Health Column: It’s time to retire those old flip-flops

07/20/2014 7:00 AM |
(Credit: flickr/ Consumerist Dot Com)

(Credit: flickr/ Consumerist Dot Com)

You either love ’em for their easy breezy fit or loathe ’em for their unappealing sight and smell.

I’m referring to flip-flops — the unofficial footwear of summer. 

If you couldn’t have guessed, flip-flops — or thongs, as some call them — don’t offer much support for the feet and, area foot experts said, can actually increase one’s risk of injury.

“We’ve made flip-flops into a new fashion statement,” said podiatrist Dr. Edward McLaughlin of McLaughlin & McLaughlin in Riverhead. But “when it comes down to flip-flops,” he added, “they are essentially a shower shoe.”

Because the heel of the shoe is meant to flop around, it offers no arch or heel support, Dr. McLaughlin said, explaining that sandals with some type of heel strap are the more sensible way to go.

“When you’re tied into a shoe with a back to it, you can’t bend your foot up as much,” he said. Shoes without a back allow the foot to bend completely, exposing the ball of the foot and creating irritation.

“We tend to overextend ourselves when we don’t have a little bit of resistance [at the heel],” he said.

The human foot consists of 26 bones, 56 ligaments and 38 muscles, according to the American Orthopaedic Foot and Ankle Society. This maze of matter offers multiple movement points that enable us to adjust to varying terrain.

But with flip-flops, many of those moving parts are making moves they weren’t designed for, explained Dr. Patricia Nicholas of Lite Step Podiatry Wellness in Wading River.

People tend to drag their feet or grip with toes to keep their flip-flops on, she said, causing “imbalance and greater risk of injuries.”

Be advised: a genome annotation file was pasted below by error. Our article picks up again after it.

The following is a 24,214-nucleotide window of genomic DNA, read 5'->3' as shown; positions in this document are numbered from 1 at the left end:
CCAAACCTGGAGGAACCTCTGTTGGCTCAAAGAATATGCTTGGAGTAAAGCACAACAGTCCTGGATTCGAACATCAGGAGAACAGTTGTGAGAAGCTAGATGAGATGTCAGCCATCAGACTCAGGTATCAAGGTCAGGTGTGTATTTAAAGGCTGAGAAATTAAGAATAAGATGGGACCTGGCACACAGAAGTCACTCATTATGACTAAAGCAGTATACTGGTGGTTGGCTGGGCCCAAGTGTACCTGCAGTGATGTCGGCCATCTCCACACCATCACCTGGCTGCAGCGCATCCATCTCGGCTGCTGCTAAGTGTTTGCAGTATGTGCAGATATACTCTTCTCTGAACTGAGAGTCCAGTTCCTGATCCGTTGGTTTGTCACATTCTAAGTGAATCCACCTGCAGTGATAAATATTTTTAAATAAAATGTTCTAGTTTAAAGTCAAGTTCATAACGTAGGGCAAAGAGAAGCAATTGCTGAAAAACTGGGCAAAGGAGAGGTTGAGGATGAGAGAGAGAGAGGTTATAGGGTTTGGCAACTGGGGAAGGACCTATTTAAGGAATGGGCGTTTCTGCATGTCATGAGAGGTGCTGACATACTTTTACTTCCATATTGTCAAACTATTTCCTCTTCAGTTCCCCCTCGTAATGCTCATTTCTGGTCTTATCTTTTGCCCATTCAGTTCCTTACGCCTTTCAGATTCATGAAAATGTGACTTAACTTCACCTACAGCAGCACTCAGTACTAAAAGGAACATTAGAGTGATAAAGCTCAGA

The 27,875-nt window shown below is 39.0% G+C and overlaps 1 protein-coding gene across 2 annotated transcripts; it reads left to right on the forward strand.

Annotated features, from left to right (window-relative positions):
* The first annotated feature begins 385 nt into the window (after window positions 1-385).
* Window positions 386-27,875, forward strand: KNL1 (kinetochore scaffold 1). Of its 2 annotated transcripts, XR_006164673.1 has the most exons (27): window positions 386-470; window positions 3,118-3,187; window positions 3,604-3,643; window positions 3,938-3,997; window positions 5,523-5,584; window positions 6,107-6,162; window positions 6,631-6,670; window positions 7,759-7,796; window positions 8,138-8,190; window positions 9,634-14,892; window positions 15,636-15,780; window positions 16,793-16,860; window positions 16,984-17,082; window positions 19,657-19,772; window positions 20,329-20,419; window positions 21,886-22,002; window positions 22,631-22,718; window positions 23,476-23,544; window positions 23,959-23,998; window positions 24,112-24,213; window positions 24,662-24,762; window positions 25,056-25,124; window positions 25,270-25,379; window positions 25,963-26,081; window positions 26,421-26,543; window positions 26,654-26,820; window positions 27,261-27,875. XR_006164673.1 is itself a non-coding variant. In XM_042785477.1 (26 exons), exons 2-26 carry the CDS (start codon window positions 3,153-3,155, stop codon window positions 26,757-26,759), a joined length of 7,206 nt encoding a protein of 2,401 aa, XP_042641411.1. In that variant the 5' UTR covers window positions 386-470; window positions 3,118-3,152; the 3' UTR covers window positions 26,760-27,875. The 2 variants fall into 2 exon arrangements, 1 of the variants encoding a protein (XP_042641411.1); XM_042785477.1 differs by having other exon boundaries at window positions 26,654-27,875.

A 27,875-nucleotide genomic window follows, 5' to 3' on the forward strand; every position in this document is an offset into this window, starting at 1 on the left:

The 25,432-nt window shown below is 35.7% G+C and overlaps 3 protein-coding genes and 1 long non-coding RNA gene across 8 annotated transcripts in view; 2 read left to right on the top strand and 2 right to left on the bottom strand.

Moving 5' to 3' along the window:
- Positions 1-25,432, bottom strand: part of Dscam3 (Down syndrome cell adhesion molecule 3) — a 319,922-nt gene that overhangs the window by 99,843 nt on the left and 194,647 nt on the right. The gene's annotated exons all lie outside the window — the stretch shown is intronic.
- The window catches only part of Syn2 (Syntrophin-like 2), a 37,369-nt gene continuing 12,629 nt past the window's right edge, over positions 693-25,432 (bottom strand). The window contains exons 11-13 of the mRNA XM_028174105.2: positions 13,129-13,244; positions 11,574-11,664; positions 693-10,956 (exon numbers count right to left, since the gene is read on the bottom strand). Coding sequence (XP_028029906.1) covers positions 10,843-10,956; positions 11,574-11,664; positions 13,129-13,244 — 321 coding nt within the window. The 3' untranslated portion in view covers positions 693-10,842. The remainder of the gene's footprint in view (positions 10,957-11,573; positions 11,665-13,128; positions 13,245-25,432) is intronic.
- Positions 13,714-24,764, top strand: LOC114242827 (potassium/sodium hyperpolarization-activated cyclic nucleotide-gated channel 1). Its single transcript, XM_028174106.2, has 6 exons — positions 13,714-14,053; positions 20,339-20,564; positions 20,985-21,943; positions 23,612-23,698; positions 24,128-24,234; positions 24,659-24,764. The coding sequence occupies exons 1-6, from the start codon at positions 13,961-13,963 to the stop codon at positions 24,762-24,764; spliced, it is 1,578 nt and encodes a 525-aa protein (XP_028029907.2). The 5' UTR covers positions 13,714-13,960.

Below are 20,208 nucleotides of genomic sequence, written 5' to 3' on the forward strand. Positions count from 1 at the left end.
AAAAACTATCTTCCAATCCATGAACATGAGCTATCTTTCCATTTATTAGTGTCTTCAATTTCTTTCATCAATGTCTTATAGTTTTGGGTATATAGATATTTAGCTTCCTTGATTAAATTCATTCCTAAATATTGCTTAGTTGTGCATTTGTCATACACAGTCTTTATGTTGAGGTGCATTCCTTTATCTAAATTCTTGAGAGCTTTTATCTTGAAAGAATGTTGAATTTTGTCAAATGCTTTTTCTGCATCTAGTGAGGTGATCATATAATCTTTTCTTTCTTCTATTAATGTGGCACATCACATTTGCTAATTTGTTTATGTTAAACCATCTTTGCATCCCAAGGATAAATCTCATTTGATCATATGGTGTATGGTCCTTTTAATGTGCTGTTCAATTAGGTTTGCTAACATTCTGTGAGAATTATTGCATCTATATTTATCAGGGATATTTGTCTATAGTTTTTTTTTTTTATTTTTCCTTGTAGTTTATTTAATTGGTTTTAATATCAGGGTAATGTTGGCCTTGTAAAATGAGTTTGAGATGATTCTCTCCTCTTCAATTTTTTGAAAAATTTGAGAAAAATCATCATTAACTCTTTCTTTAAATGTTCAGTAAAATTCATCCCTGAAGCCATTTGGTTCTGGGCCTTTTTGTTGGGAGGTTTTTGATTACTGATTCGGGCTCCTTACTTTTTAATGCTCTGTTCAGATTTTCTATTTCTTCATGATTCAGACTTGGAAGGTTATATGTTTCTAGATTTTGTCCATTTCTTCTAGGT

Wearing flip-flops continuously can contribute to a number of foot-related problems, including heel pain, cuts, scrapes and abrasions. They can also contribute to more severe conditions such as hammertoes — or permanently bent toes — bunions, back and leg pain and tendonitis, she said.

Now let’s couple those cuts and scrapes with the undeniable germ pool that inhabits a pair of thongs.

A study conducted by researchers from the University of Miami in conjunction with NBC’s “Today” show found that a single pair of flip-flops can host more than 18,000 types of bacteria.

When testing random flip-flops worn by Florida natives and taken off their feet in the street, researchers found traces of bacteria from fecal matter, skin and respiratory germs, as well as Staphylococcus aureus — staph infection — which can cause serious and sometimes fatal infections.

If worn for three months or more over the course of an entire summer, according to the study, 93 percent of flip-flops would have fecal bacteria on them and 20 percent of them would have E. coli.

So it can be said that flip-flop lovers should probably avoid touching their shoes and unwashed feet as much as possible.

I guess it’s a good thing they slip on so easily.

Miller_HeadshotGot a health question or column idea? Email Carrie Miller at cmiller@timesreview.com